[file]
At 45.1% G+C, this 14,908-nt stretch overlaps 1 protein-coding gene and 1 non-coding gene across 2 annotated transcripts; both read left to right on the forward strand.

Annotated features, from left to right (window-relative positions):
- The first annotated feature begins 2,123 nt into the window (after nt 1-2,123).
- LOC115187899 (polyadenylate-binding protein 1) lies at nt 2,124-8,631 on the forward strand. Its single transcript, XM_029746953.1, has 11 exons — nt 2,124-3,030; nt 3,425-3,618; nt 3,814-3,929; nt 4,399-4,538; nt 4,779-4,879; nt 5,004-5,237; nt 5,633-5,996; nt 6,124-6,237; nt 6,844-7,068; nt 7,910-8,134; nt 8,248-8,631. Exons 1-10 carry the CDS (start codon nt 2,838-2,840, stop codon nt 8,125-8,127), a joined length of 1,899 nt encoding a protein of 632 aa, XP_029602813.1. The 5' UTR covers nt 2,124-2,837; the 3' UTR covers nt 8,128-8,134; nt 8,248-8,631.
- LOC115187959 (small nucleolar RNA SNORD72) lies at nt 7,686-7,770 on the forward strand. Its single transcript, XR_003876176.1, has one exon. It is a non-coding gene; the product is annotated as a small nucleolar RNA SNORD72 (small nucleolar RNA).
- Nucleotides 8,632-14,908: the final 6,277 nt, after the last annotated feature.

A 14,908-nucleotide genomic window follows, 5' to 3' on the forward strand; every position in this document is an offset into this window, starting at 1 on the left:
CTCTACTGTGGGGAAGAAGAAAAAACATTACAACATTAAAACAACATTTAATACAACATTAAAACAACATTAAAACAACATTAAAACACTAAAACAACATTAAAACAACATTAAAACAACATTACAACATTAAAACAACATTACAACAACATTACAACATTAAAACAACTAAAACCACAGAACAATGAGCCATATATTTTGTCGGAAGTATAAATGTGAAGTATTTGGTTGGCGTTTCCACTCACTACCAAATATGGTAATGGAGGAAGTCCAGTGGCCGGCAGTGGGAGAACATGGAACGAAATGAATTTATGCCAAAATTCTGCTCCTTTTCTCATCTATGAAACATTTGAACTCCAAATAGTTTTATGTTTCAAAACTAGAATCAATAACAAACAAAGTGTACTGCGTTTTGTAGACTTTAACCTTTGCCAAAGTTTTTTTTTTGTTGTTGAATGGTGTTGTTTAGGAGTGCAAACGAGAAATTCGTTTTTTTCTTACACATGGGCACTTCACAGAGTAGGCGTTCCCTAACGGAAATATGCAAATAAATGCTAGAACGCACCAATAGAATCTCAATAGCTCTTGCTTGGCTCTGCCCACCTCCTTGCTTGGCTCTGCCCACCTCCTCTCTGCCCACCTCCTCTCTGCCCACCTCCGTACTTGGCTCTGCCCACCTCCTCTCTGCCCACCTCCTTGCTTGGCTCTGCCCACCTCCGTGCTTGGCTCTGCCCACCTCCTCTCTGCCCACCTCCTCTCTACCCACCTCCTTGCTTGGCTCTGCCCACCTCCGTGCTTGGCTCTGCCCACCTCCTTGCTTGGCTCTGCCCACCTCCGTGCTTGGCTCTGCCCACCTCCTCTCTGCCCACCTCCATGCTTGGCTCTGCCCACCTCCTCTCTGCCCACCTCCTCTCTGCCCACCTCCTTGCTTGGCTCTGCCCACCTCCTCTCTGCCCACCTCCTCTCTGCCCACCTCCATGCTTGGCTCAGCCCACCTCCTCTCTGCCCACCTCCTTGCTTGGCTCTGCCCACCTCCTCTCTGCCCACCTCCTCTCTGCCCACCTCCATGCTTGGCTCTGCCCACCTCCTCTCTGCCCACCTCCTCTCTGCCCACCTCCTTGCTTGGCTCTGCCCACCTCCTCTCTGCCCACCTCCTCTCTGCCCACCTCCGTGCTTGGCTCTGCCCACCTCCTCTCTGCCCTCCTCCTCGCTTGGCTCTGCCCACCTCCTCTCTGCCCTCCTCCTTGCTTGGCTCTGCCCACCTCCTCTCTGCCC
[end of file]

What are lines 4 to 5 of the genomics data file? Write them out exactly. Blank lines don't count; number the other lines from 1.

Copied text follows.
- LOC115187899 (polyadenylate-binding protein 1) lies at nt 2,124-8,631 on the forward strand. Its single transcript, XM_029746953.1, has 11 exons — nt 2,124-3,030; nt 3,425-3,618; nt 3,814-3,929; nt 4,399-4,538; nt 4,779-4,879; nt 5,004-5,237; nt 5,633-5,996; nt 6,124-6,237; nt 6,844-7,068; nt 7,910-8,134; nt 8,248-8,631. Exons 1-10 carry the CDS (start codon nt 2,838-2,840, stop codon nt 8,125-8,127), a joined length of 1,899 nt encoding a protein of 632 aa, XP_029602813.1. The 5' UTR covers nt 2,124-2,837; the 3' UTR covers nt 8,128-8,134; nt 8,248-8,631.
- LOC115187959 (small nucleolar RNA SNORD72) lies at nt 7,686-7,770 on the forward strand. Its single transcript, XR_003876176.1, has one exon. It is a non-coding gene; the product is annotated as a small nucleolar RNA SNORD72 (small nucleolar RNA).